We’ll think together again in Part 3: https://thesymphonyofyourlife.wordpress.com/2016/01/21/the-watershed-part-3/

IMG_20151209_182818

Link to Mark’s book, The Symphony of Your Life

http://www.symphonyofyourlife.com

Mark graduated from the USAF Academy in 1982. After nine years as a pilot on active duty, he left the military to join a commercial airline. In addition to flying B-777s around the world, Hardcastle spends time in the Rocky Mountains and serves on the artistic staff of the Colorado Children’s Chorale. He lives in Centennial, Colorado, with his wife and four children. Contact Mark today to schedule a keynote or workshop for your organization!

The Watershed Part 1

A “Symphony of Your Life” blog with Mark Hardcastle

With Jennifer at Denny's 05-22-14

Up on the watershed
Standing at the fork in the road
You can stand there and agonize
Till your agony’s your heaviest load
Never fly as the crow flies
Get used to a country mile
When you’re learning to face
The path at your pace,
every choice is worth your while

– The Indigo Girls, Amy Ray and Emily Saliers.

Several years ago I was acquainted with an airline Captain here in the Denver area. While I never had the opportunity to fly with him personally several of my friends did. And without exception they all said he was just the kind of Captain we First Officers love to fly with: technically competent, ran a great crew, fun on a layover.

But did you know that airline pilots have to retire at a certain age? Eventually this career-ending limitation caught up with this guy and he was required by law to hang up his Captain’s hat with the scrambled eggs on the bill and his Captain’s jacket with the 4 stripes on the sleeve.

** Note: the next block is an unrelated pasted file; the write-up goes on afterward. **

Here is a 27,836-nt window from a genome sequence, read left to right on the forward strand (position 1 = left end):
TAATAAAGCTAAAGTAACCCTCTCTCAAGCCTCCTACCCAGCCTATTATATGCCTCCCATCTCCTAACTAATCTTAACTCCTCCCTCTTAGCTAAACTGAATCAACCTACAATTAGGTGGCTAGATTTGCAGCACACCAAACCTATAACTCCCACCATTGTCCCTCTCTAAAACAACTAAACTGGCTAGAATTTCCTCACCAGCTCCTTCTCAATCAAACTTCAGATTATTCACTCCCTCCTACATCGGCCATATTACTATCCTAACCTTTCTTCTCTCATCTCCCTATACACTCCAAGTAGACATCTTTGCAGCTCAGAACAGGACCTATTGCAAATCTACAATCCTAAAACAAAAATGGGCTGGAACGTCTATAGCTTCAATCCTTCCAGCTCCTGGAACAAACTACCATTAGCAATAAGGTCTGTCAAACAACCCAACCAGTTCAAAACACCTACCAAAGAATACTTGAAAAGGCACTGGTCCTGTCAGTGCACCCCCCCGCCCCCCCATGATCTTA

At that point he found himself standing on a watershed. On one side of the watershed leading up to retirement he had been the quintessential airline pilot. It’s all he’d ever wanted to do; it’s all he’d ever done. His entire identity was wrapped up in this idea of flying big jets around the world for United Airlines.

But now he was being challenged by Fortune to look down the other side of the watershed and try to figure out how to be something… else.

As I tell you this story I think about Victor Frankl and how he taught us that life is not so much a quest for pleasure or power as it is a quest for meaning. And I think of Friedrich Nietsche who tells us that “one who has a ‘why’ to live for can bear almost any ‘how.’”

This Captain needed some meaning to live for. He needed a new ‘why’ to help him bear his new ‘how.’ He was facing a hard battle.

Sadly, he chose not to fight it. The day after his retirement became official he drove to the fire station in his neighborhood, parked his car, pulled out a gun and created a permanent solution to what should have been a temporary challenge in his life.

Here’s something I know about you today. Today you are facing a hard battle. And daily you choose to fight it – or not. How’s it going? Why do you do the things you do?

We’ll think some more about that in The Watershed Part 2: https://thesymphonyofyourlife.wordpress.com/2016/01/20/the-watershed-part-2/

IMG_20151209_182818

Link to Mark’s book, The Symphony of Your Life

http://www.symphonyofyourlife.com

 

Mark graduated from the USAF Academy in 1982. After nine years as a pilot on active duty, he left the military to join a commercial airline. In addition to flying B-777s around the world, Hardcastle spends time in the Rocky Mountains and serves on the artistic staff of the Colorado Children’s Chorale. He lives in Centennial, Colorado, with his wife and four children. Contact Mark today to schedule a keynote or workshop for your organization!
Email mark@symphonyofyourlife.com or call 720.840.8361